Changing user behaviour through the Internet is providing new opportunities for the PC and tablet markets, according to Intel.
The vendor said it was experiencing double-digit growth on the PC front – a category which includes classic desktops, notebooks and netbooks – and predicted take-up would continue throughout 2010.
Although admitting channel growth was stymied by the global financial crisis over the past 12 months, the vendor was expecting positive changes this year.
According to Intel sales and marketing group general manager, Navin Shenoy, shifting Internet user behaviour towards producing content, and not just consuming it, spelt opportunities for the company and its channel partners.
He pointed to Facebook and YouTube as example of popular websites dominated by user generated content, which presented a windfall for PC suppliers. “PC is really the only device that meets the type of needs for the consumer,” Shenoy said.
He also highlighted the success of Intel’s new range of Core i3, i5 and i7 PC microprocessors as a good sign for the PC market. The processors have a high capability for producing multimedia content.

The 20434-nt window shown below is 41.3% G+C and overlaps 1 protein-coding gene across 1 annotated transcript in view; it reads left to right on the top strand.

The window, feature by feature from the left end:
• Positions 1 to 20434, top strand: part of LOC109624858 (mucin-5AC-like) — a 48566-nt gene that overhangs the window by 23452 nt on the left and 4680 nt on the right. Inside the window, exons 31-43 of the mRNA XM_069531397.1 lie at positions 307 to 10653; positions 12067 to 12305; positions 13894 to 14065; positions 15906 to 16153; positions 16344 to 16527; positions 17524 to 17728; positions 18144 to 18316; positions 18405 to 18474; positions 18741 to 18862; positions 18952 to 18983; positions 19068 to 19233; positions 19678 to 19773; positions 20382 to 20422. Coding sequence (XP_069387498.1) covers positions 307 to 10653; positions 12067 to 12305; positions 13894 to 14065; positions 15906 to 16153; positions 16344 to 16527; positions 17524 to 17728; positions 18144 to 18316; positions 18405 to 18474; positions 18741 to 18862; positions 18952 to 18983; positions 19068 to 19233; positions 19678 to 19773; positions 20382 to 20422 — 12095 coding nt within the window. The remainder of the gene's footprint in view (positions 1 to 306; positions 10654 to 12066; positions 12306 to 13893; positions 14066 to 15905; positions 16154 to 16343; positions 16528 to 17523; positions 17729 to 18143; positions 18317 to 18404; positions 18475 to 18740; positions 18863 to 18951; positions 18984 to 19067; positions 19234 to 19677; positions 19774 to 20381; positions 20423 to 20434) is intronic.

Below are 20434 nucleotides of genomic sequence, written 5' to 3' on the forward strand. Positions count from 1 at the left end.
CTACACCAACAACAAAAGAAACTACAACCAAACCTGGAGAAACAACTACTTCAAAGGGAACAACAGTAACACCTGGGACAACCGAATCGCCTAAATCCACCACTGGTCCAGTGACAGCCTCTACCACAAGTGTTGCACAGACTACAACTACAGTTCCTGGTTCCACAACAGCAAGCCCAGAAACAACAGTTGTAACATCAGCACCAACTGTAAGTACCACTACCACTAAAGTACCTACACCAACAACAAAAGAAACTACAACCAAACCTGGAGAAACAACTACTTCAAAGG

“In the four months since its release, this family of processors has ramped faster than any other processor families we have ever introduced and the channel has been ramping it up faster than another other segment of our customer base,” Shenoy said . On the mobile Internet front, Intel’s compact processor family, Atom, will enable the vendor to target the burgeoning tablet PC market.
Shenoy demonstrated an example of a tablet device produced by an Intel original device manufacturer (ODM) partner which he claimed would give Apple’s iPad e-reader a run for its money.
“The performance of the Atom processors will allow for richer content and faster Web page download,” he said.
Intel will release tablets to the channel later this year and partners will be able to rebrand the devices accordingly. The vendor’s tablet range will support Windows, Android and Intel’s open-source Meegos operating system.
A huge surge in the volume of Internet content means servers, which host the material, are another important segment for Intel and its partners.
Shenoy said about 80 per cent of the existing install base was ripe for a refresh and based on single-core technology.
Intel is banking its Xeon processors will draw in customers that want to consolidate servers and improve efficiency.
Shenoy said 15 single-core servers could be replaced by just one Xeon-based server.
Spandas Lui travelled to the Intel Solutions Summit as a guest of Intel.